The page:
To Be or Not to Be Public: The Impact of SOX

Article excerpt


In the midst of the greatest economic/market meltdown since the Great Depression, the U.S. government has enacted a number of new laws/regulations to address the problems that played a role in the current crisis. Some commentators and others say that we should avoid rushing to put new rules in place as was done with the passage of the Sarbanes-Oxley Act (SOX) of 2002--which was passed on the heels of several major financial frauds which came to light in 2001 and early 2002. SOX is the most dramatic piece of legislation relating to shareholders and corporations since the 1930s.

The Sarbanes-Oxley Act, signed by President Bush on July 30, 2002, contains provisions that are intended to ensure more accurate disclosure of financial information to investors. The Act:

1. Empowers a public company accounting oversight board to inspect accounting firms. The accounting firms are charged an annual fee, and are assessed by the board every one to three years. (Section 1)

2. Allows public accounting firms to offer non-audit consulting services to an audit client only if the client's audit committee pre-approves the non-audit services to be rendered before the audit begins. (Subsection 201)

3. Prevents a public accounting firm from auditing a client firm whose CEO, CFO, or other employees with similar job descriptions were employed by the audit firm within one year prior to the audit. (Subsection 206)

4. Requires that the firm uses an independent audit committee, which consists of only outside board members, and one of those members must be a financial expert. (Subsection 301, Subsection 407)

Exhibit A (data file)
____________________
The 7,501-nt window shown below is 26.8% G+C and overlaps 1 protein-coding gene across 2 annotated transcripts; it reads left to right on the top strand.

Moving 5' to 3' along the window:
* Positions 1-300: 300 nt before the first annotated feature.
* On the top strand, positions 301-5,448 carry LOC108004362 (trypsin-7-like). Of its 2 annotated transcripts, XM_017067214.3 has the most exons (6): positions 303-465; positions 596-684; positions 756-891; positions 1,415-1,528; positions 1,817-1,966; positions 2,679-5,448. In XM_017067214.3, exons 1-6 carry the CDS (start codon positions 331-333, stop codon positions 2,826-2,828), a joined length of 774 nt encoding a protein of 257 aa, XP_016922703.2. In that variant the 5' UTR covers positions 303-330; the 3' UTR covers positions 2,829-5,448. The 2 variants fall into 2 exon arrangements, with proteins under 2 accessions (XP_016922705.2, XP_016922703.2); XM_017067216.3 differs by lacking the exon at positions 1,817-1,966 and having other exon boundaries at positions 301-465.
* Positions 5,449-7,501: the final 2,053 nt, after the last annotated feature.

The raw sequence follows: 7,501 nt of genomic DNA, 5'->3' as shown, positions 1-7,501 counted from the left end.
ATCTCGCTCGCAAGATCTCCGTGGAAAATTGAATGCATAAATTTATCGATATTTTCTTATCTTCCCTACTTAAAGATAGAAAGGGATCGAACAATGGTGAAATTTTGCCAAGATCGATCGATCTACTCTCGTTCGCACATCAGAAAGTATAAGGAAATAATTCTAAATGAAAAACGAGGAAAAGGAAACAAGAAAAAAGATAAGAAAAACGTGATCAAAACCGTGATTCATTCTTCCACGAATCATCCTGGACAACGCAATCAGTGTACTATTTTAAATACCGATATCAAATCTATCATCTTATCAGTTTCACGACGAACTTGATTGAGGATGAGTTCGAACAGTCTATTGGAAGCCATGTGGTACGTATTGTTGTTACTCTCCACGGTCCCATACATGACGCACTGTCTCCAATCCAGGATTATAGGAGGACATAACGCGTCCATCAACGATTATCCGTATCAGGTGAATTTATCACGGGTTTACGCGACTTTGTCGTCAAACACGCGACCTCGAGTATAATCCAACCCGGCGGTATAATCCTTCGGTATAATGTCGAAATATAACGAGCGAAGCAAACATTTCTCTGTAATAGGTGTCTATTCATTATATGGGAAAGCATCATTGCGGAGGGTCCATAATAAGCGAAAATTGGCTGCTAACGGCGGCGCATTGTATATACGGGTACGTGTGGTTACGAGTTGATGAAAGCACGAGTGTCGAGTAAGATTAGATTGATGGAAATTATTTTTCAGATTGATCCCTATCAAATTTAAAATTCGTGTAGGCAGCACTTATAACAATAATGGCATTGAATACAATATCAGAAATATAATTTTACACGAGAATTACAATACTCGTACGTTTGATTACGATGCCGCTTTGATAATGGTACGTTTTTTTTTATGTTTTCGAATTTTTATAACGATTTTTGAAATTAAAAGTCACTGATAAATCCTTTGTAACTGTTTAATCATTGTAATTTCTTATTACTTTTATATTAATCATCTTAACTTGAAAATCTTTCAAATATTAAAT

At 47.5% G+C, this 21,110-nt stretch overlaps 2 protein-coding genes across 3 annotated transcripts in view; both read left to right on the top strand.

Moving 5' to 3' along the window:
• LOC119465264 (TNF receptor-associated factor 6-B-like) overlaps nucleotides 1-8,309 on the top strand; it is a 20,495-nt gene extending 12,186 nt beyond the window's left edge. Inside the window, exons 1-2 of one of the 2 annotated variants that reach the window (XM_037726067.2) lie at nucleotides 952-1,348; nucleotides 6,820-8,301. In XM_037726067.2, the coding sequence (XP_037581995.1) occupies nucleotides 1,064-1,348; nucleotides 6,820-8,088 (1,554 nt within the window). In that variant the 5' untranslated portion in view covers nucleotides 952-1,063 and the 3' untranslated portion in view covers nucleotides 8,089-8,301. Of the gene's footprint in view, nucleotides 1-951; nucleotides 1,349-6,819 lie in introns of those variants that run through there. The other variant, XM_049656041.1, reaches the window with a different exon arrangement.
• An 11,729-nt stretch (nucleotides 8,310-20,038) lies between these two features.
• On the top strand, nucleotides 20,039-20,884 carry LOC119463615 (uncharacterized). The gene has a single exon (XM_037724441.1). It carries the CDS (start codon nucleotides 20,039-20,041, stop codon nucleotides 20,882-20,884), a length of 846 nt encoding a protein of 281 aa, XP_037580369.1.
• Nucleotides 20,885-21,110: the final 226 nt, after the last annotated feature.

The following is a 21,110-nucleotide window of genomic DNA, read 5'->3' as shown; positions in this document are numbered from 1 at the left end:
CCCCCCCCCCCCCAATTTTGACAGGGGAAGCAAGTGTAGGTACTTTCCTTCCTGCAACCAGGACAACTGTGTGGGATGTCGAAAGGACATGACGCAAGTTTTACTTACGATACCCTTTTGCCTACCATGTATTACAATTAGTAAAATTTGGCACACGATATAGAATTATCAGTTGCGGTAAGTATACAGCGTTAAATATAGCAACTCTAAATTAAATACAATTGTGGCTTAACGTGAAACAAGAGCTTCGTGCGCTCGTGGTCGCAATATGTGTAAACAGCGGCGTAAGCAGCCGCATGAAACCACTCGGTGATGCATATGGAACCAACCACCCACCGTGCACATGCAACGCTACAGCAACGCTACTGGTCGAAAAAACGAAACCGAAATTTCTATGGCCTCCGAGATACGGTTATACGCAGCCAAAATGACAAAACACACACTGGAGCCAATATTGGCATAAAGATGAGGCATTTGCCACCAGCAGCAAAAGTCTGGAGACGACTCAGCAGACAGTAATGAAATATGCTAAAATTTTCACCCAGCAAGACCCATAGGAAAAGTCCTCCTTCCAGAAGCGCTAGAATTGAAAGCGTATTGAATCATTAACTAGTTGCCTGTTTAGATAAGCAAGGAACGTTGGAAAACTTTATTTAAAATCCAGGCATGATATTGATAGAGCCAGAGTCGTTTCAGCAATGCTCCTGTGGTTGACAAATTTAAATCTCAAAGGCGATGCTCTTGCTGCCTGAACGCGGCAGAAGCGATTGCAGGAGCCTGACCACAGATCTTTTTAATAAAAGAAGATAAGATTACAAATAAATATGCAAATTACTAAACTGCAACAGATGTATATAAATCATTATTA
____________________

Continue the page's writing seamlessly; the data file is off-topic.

5. Requires that firms with at least $75 million in assets that file 10-Ks improve their internal control systems (this provision was implemented as of November 15, 2004). (1, 2) (Subsection 404)

6. Requires that the CEO and CFO of firms that are of at least a specified size level certify that the audited financial statements are accurate, and holds them accountable for their verification. (Subsection 302)

7. Requires more timely and enhanced disclosure of the financial statements, (especially for off-balance sheet items). (Subsection 401)

8. Specifies major fines or imprisonment for employees who mislead investors or hide evidence. (Sections 8, 9 and 11)

9. Provides for the forfeiture of bonuses if financial statements are restated. (Subsection 304)

10. Eliminates personal loans. (Subsection 402)

All provisions listed above are intended to prevent fraudulent financial reporting, and increase the transparency of publicly-traded firms. However, some critics argue that SOX imposes a large penalty on publicly-traded firms by increasing the cost of disclosure. As a result of SOX provisions, publicly-traded firms are subject to larger audit fees, and higher costs of maintaining the required internal financial controls. Consequently, its provisions may have motivated firms to go private rather than incur the explicit and implicit costs of complying with the law's requirements. We investigate this issue by examining whether SOX affected the propensity of firms to go private, and the effect of SOX on valuation of firms going private.

Our study contributes to the literature in the following ways. First, we use a more focused definition of going private than previous related studies (discussed shortly), in which we examine firms whose shares no longer trade in any market and which no longer provide publicly available financial information. Therefore, we exclude firms that deregister ("go dark"). We think that our definition of going private provides the cleanest way to assess whether SOX encourages public firms to go private. Second, our sample is extended through 2005 so that we can assess a longer time period following SOX. This is relevant because of shift in the possible increased incentive to go private since SOX and the possible extra reward (valuation effect) for firms that have gone private since SOX. …


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